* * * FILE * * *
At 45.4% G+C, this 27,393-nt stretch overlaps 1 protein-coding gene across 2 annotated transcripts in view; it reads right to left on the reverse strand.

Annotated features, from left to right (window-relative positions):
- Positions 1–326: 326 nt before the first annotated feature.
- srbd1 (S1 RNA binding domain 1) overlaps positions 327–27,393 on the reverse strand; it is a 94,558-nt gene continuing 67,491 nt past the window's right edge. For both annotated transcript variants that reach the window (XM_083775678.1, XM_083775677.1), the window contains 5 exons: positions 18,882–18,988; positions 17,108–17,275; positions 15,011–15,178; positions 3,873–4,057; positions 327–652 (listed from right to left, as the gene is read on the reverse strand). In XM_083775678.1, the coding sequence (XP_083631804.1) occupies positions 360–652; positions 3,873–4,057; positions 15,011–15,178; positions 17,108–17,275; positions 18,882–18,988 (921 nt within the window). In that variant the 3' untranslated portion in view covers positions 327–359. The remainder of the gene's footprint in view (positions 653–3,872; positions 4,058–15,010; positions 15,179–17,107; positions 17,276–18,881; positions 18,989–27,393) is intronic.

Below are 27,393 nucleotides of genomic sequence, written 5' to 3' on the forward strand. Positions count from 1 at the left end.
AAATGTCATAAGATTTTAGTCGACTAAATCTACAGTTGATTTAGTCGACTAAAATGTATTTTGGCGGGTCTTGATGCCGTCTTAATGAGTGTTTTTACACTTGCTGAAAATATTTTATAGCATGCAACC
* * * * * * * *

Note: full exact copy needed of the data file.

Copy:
At 45.4% G+C, this 27,393-nt stretch overlaps 1 protein-coding gene across 2 annotated transcripts in view; it reads right to left on the reverse strand.

Annotated features, from left to right (window-relative positions):
- Positions 1–326: 326 nt before the first annotated feature.
- srbd1 (S1 RNA binding domain 1) overlaps positions 327–27,393 on the reverse strand; it is a 94,558-nt gene continuing 67,491 nt past the window's right edge. For both annotated transcript variants that reach the window (XM_083775678.1, XM_083775677.1), the window contains 5 exons: positions 18,882–18,988; positions 17,108–17,275; positions 15,011–15,178; positions 3,873–4,057; positions 327–652 (listed from right to left, as the gene is read on the reverse strand). In XM_083775678.1, the coding sequence (XP_083631804.1) occupies positions 360–652; positions 3,873–4,057; positions 15,011–15,178; positions 17,108–17,275; positions 18,882–18,988 (921 nt within the window). In that variant the 3' untranslated portion in view covers positions 327–359. The remainder of the gene's footprint in view (positions 653–3,872; positions 4,058–15,010; positions 15,179–17,107; positions 17,276–18,881; positions 18,989–27,393) is intronic.

Below are 27,393 nucleotides of genomic sequence, written 5' to 3' on the forward strand. Positions count from 1 at the left end.
AAATGTCATAAGATTTTAGTCGACTAAATCTACAGTTGATTTAGTCGACTAAAATGTATTTTGGCGGGTCTTGATGCCGTCTTAATGAGTGTTTTTACACTTGCTGAAAATATTTTATAGCATGCAACC